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(Photodisc / Getty Images<242>)
(Photodisc / Getty Images<242>)

portfolio strategy

Are you risk-ready for the next downturn? Add to ...

What do we think about when we think about investment risk?

What to eat for dinner tonight, maybe. Or whether to book the dog for a grooming this weekend.

Our minds wander when confronting this most basic aspect of portfolio building and it’s only partly our fault. The financial industry’s preferred tools to help people assess their risk tolerance often elicit superficial answers, not a careful analysis of the most suitable blend of risk and return for one’s needs and temperament.

For example, investors often gravitate toward portfolios perceived as medium risk, no matter the details on how they’re constructed. “It’s like people who always order a medium coffee,” said Kelly Peters, managing partner and principal at BEworks, a research firm specializing in behavioural economics. “Do they ever ask how many ounces are in the coffee, and calibrate accordingly?”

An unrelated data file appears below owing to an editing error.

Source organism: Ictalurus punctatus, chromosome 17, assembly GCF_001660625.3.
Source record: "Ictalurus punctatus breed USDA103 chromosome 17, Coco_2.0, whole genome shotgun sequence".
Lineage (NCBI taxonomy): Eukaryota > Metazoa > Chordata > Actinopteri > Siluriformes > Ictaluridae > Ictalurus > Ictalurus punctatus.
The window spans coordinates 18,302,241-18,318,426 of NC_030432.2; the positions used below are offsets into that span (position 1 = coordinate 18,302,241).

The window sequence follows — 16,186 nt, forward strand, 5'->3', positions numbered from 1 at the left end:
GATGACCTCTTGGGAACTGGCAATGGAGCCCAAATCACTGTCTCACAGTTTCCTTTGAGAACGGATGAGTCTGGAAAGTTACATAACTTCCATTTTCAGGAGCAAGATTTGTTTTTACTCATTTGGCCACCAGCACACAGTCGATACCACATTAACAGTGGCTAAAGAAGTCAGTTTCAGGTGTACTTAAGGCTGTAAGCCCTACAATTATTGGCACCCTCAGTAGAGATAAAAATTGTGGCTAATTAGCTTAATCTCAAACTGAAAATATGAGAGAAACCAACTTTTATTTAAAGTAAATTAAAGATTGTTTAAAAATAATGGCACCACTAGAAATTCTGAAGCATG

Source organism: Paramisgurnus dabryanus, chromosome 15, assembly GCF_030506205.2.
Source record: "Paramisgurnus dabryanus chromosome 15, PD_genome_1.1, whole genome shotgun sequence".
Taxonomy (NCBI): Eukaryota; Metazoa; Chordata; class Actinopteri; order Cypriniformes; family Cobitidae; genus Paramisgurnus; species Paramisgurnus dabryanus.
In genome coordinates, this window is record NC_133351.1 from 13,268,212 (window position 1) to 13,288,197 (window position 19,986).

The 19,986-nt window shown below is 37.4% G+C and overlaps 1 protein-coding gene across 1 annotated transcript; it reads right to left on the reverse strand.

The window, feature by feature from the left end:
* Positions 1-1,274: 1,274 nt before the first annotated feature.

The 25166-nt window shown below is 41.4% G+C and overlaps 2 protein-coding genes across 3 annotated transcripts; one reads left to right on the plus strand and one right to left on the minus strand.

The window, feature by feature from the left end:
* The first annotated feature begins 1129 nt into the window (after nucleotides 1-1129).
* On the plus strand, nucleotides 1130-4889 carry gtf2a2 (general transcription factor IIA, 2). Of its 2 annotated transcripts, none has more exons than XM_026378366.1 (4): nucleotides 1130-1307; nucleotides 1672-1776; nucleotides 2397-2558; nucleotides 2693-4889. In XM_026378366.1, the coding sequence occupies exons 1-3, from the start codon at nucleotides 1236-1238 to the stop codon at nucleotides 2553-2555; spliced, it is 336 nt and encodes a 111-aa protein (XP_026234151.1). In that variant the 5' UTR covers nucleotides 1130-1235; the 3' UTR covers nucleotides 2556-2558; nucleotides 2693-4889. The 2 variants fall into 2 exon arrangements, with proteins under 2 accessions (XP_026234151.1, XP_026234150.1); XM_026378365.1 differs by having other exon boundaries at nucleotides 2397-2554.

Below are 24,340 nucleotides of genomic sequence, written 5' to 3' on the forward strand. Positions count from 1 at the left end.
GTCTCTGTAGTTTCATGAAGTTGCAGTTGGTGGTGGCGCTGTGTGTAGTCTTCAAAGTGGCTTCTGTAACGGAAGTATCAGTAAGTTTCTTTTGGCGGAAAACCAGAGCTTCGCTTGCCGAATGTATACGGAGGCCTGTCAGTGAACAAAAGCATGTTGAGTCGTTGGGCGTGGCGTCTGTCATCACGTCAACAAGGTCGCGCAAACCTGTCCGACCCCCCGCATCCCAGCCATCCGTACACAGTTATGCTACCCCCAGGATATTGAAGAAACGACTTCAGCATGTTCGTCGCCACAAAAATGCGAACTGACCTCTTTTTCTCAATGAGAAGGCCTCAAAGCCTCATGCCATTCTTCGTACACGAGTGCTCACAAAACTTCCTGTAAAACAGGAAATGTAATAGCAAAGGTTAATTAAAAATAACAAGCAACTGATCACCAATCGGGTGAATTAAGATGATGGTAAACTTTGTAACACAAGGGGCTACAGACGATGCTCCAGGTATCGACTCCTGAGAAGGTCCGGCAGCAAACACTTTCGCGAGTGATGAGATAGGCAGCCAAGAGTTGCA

As part of an initiative to build a better risk tool, BEworks recently conducted a study that raises questions about how people assess their ability to tolerate losses. It’s clear that both investors and the financial industry need to do a better job on this.

Now is an ideal time for people to pay more attention to investment risk. Since the crash of 2008-09, stock markets have surged enough to raise questions about when the next market downturn will happen. As of Nov. 30, the S&P 500 and S&P/TSX stock indexes had five-year annualized gains of 17.6 and 10.9 per cent, respectively. Both of these gains are above the long-term averages.

A resurgence in global economic growth could drive another year of solid gains in stocks, but investors must evaluate how their portfolios are positioned to deal with a potential decline.

In other words, they need to think about risk.

Risk assessment tools are commonly used by investment advice firms to comply with the know-your-client (KYC) rule enforced by securities regulators. Advice must flow from knowledge of the client’s personal situation, including his or her tolerance for risk.